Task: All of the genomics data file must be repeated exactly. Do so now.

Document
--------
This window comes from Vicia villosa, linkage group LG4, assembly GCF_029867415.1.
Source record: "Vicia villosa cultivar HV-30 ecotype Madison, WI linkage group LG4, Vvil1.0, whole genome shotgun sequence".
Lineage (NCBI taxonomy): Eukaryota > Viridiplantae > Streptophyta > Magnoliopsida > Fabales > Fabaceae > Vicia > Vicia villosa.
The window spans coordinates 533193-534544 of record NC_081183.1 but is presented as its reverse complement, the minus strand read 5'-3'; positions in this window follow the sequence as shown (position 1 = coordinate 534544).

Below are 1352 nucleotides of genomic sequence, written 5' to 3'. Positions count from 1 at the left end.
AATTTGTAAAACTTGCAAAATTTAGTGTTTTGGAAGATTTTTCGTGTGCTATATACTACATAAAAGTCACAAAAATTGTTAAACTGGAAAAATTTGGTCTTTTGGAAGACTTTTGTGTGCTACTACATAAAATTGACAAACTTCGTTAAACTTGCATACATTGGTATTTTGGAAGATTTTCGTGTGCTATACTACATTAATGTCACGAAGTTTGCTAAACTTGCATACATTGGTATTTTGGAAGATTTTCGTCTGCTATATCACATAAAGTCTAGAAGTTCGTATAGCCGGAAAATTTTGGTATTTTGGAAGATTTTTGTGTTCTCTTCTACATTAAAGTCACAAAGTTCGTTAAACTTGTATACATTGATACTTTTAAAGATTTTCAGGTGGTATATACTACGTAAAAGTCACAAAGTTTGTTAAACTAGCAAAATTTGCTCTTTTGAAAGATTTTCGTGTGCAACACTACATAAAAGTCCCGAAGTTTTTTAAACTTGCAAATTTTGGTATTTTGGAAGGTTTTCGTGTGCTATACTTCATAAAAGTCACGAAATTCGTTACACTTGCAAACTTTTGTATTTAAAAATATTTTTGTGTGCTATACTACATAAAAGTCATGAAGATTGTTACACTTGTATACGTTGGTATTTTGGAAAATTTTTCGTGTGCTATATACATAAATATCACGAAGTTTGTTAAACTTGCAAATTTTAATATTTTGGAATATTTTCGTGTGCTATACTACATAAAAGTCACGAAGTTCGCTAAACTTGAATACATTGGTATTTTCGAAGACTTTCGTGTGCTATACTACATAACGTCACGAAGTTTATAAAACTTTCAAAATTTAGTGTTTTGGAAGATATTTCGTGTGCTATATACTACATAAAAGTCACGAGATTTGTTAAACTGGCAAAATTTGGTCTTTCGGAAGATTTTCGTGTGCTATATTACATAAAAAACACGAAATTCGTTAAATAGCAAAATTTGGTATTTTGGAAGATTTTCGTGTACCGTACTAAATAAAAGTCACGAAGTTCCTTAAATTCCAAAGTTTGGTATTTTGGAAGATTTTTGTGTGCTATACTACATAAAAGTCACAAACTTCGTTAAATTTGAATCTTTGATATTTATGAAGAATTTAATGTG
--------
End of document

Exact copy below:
This window comes from Vicia villosa, linkage group LG4, assembly GCF_029867415.1.
Source record: "Vicia villosa cultivar HV-30 ecotype Madison, WI linkage group LG4, Vvil1.0, whole genome shotgun sequence".
Lineage (NCBI taxonomy): Eukaryota > Viridiplantae > Streptophyta > Magnoliopsida > Fabales > Fabaceae > Vicia > Vicia villosa.
The window spans coordinates 533193-534544 of record NC_081183.1 but is presented as its reverse complement, the minus strand read 5'-3'; positions in this window follow the sequence as shown (position 1 = coordinate 534544).

Below are 1352 nucleotides of genomic sequence, written 5' to 3'. Positions count from 1 at the left end.
AATTTGTAAAACTTGCAAAATTTAGTGTTTTGGAAGATTTTTCGTGTGCTATATACTACATAAAAGTCACAAAAATTGTTAAACTGGAAAAATTTGGTCTTTTGGAAGACTTTTGTGTGCTACTACATAAAATTGACAAACTTCGTTAAACTTGCATACATTGGTATTTTGGAAGATTTTCGTGTGCTATACTACATTAATGTCACGAAGTTTGCTAAACTTGCATACATTGGTATTTTGGAAGATTTTCGTCTGCTATATCACATAAAGTCTAGAAGTTCGTATAGCCGGAAAATTTTGGTATTTTGGAAGATTTTTGTGTTCTCTTCTACATTAAAGTCACAAAGTTCGTTAAACTTGTATACATTGATACTTTTAAAGATTTTCAGGTGGTATATACTACGTAAAAGTCACAAAGTTTGTTAAACTAGCAAAATTTGCTCTTTTGAAAGATTTTCGTGTGCAACACTACATAAAAGTCCCGAAGTTTTTTAAACTTGCAAATTTTGGTATTTTGGAAGGTTTTCGTGTGCTATACTTCATAAAAGTCACGAAATTCGTTACACTTGCAAACTTTTGTATTTAAAAATATTTTTGTGTGCTATACTACATAAAAGTCATGAAGATTGTTACACTTGTATACGTTGGTATTTTGGAAAATTTTTCGTGTGCTATATACATAAATATCACGAAGTTTGTTAAACTTGCAAATTTTAATATTTTGGAATATTTTCGTGTGCTATACTACATAAAAGTCACGAAGTTCGCTAAACTTGAATACATTGGTATTTTCGAAGACTTTCGTGTGCTATACTACATAACGTCACGAAGTTTATAAAACTTTCAAAATTTAGTGTTTTGGAAGATATTTCGTGTGCTATATACTACATAAAAGTCACGAGATTTGTTAAACTGGCAAAATTTGGTCTTTCGGAAGATTTTCGTGTGCTATATTACATAAAAAACACGAAATTCGTTAAATAGCAAAATTTGGTATTTTGGAAGATTTTCGTGTACCGTACTAAATAAAAGTCACGAAGTTCCTTAAATTCCAAAGTTTGGTATTTTGGAAGATTTTTGTGTGCTATACTACATAAAAGTCACAAACTTCGTTAAATTTGAATCTTTGATATTTATGAAGAATTTAATGTG